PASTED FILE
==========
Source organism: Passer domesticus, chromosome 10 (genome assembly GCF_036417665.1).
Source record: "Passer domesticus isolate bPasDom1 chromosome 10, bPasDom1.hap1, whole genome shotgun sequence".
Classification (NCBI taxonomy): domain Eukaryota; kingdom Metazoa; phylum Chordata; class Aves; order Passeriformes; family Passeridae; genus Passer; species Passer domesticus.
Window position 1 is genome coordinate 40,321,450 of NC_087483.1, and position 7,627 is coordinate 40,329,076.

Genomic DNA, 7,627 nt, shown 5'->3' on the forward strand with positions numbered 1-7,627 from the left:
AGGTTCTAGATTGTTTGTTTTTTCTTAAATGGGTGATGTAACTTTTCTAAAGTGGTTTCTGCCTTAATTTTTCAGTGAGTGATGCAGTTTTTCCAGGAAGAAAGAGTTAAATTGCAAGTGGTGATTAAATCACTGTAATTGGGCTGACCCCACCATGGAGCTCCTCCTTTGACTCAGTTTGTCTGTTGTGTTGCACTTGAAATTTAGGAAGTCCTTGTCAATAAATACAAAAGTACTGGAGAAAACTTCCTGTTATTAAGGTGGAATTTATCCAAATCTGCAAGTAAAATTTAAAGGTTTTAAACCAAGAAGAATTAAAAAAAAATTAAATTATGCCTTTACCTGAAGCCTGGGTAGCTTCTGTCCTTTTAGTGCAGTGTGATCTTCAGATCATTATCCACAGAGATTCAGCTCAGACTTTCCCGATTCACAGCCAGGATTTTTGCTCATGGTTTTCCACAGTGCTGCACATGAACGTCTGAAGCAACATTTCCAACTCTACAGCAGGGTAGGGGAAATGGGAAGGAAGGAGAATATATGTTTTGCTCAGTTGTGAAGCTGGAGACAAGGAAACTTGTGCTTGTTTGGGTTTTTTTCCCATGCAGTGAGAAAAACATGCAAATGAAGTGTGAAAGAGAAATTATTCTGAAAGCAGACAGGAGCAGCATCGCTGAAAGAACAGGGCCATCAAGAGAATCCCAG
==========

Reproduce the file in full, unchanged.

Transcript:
Source organism: Passer domesticus, chromosome 10 (genome assembly GCF_036417665.1).
Source record: "Passer domesticus isolate bPasDom1 chromosome 10, bPasDom1.hap1, whole genome shotgun sequence".
Classification (NCBI taxonomy): domain Eukaryota; kingdom Metazoa; phylum Chordata; class Aves; order Passeriformes; family Passeridae; genus Passer; species Passer domesticus.
Window position 1 is genome coordinate 40,321,450 of NC_087483.1, and position 7,627 is coordinate 40,329,076.

Genomic DNA, 7,627 nt, shown 5'->3' on the forward strand with positions numbered 1-7,627 from the left:
AGGTTCTAGATTGTTTGTTTTTTCTTAAATGGGTGATGTAACTTTTCTAAAGTGGTTTCTGCCTTAATTTTTCAGTGAGTGATGCAGTTTTTCCAGGAAGAAAGAGTTAAATTGCAAGTGGTGATTAAATCACTGTAATTGGGCTGACCCCACCATGGAGCTCCTCCTTTGACTCAGTTTGTCTGTTGTGTTGCACTTGAAATTTAGGAAGTCCTTGTCAATAAATACAAAAGTACTGGAGAAAACTTCCTGTTATTAAGGTGGAATTTATCCAAATCTGCAAGTAAAATTTAAAGGTTTTAAACCAAGAAGAATTAAAAAAAAATTAAATTATGCCTTTACCTGAAGCCTGGGTAGCTTCTGTCCTTTTAGTGCAGTGTGATCTTCAGATCATTATCCACAGAGATTCAGCTCAGACTTTCCCGATTCACAGCCAGGATTTTTGCTCATGGTTTTCCACAGTGCTGCACATGAACGTCTGAAGCAACATTTCCAACTCTACAGCAGGGTAGGGGAAATGGGAAGGAAGGAGAATATATGTTTTGCTCAGTTGTGAAGCTGGAGACAAGGAAACTTGTGCTTGTTTGGGTTTTTTTCCCATGCAGTGAGAAAAACATGCAAATGAAGTGTGAAAGAGAAATTATTCTGAAAGCAGACAGGAGCAGCATCGCTGAAAGAACAGGGCCATCAAGAGAATCCCAG